Just so you know, don’t leave the country with more than $25 in nickels – or you could be charged with a federal crime and face five years in prison.

That’s just one of the curious federal laws addressed in a new book by Mike Chase ’07, a UCF film graduate who went on to study law and is now a criminal defense attorney in Hartford, Connecticut.

His book, How to Become a Federal Criminal: an Illustrated Handbook for the Aspiring Offender, was published in June by Simon & Schuster and presents 320 illustrated pages of outlandish federal laws that are on the books – and that you may even have unknowingly broken.

Head shot of Michael ChaseAfter graduating from UCF, Chase spent some time making movies in Los Angeles and then attended the University of Connecticut School of Law, where he graduated in 2011. For the past eight years he has worked with Shipman & Goodwin LLP representing clients in federal criminal defense matters.

Chase says the federal justice system deals mostly with just a handful of offenses – involving guns, drugs, immigration and fraud – but there are so many peculiar and obscure crimes on the books that it’s almost impossible to know them all.

“In 2014 I started tweeting one federal crime every day on the handle @CrimeADay. I’ve never missed a day and I estimate I have about 800 years left to go,” he says. “This book was a way to take the thousands of hours of research I’ve done into these laws and get more into the ‘why’ of it all … Everyone deserves to laugh at a system that has so many crimes nobody can count them.”

The book also gets into why certain laws came into existence and in some cases discusses the occasions when people were prosecuted for them.

“People have been charged and convicted of selling mail-order dentures, illegal flamingo sales, and even boarding a boat a little too early,” he says. “Certainly people aren’t getting charged with cheese crimes every day, but these are real crimes and some of them maybe shouldn’t be.”

Such as:

  • Making an unreasonable gesture to a passing horse in a national park.

“This is one of my favorites. It’s probably intended to prevent people from scaring horses, but it’s drafted very broadly and presumably flipping off a horse could be charged.”

  • Giving out unlabled, single-serving margarine in a restaurant unless it’s triangular in shape.

“This is a great holdover from the notorious butter wars of the late 1800s. Apparently lawmakers (with a little help from the dairy industry) were super concerned that people would be tricked into eating margarine thinking it was butter.”

  • Trying to change the weather without a permit.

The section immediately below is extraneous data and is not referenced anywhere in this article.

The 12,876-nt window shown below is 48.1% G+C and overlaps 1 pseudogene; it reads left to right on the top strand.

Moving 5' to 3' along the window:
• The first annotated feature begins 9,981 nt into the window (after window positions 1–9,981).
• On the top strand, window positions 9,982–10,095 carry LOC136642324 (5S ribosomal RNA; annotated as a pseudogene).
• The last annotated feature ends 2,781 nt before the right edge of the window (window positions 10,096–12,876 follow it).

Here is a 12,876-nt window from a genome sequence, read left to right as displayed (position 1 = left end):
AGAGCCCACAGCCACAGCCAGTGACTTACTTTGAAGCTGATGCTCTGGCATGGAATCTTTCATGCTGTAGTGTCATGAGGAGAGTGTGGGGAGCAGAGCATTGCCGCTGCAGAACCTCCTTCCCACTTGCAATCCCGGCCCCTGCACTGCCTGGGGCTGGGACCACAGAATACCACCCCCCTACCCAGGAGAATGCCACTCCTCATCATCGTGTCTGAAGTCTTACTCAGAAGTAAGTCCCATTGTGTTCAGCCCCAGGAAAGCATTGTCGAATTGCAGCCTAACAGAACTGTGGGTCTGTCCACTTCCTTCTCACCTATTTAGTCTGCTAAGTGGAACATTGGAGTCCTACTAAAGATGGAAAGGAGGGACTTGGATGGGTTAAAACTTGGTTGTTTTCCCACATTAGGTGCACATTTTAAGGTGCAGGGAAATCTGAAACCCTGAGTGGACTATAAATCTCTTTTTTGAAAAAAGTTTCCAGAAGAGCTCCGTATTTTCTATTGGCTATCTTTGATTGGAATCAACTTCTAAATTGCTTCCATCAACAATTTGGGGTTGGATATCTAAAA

“It specifically prohibits things like using lasers to make it rain, but it’s not clear that there’s a viable rain-laser on the market.”

  • Mailing live scorpions in packaging that isn’t clearly labeled “LIVE SCORPIONS.”

“You know what, I’m okay with that one.”

  • Selling overly runny ketchup.

“Personally, I think all ketchup should be a crime, but federal law is clear that it can’t be too runny.”

  • Letting your falconry falcon appear in a movie that’s not about falconry.

“You’re allowed to train a bird of prey if you have a permit, but you can’t let it star in a movie unless the movie is about falconry. So be careful.”

Combining Chase’s love of film and the law, what is his favorite movie about criminal law?

My Cousin Vinnie is way at the top of the list,” he says. “I teach trial practice at UConn Law School now, where I teach law students how to try a case to a jury, and there’s no better movie to use as an example when teaching good – and bad – cross-examination than My Cousin Vinnie.”

While he was in UCF’s Bachelor of Fine Arts program, he said he learned the importance of telling a story and doing it with your own unique voice.

“When I came to UCF as an 18 year-old kid, I don’t think I had a voice yet,” he says. “But I spent three years in that program with the same 30 or so colleagues, who were such impressive storytellers and artists that it forced me to be better, funnier and smarter. Plus, storyboarding my own films didn’t hurt when it came time to illustrate a book about ridiculous laws.”

He says he hopes his book brings to life what is sometimes a boring topic.

“You can learn an awful lot about how statutes and regulations and criminal law in general works by reading it, but you can also laugh the whole time,” he says. “And it doesn’t just skewer Congress and regulators. It actually points out how necessary some of these laws are – because there are no limits on how dumb and dangerous people can be.”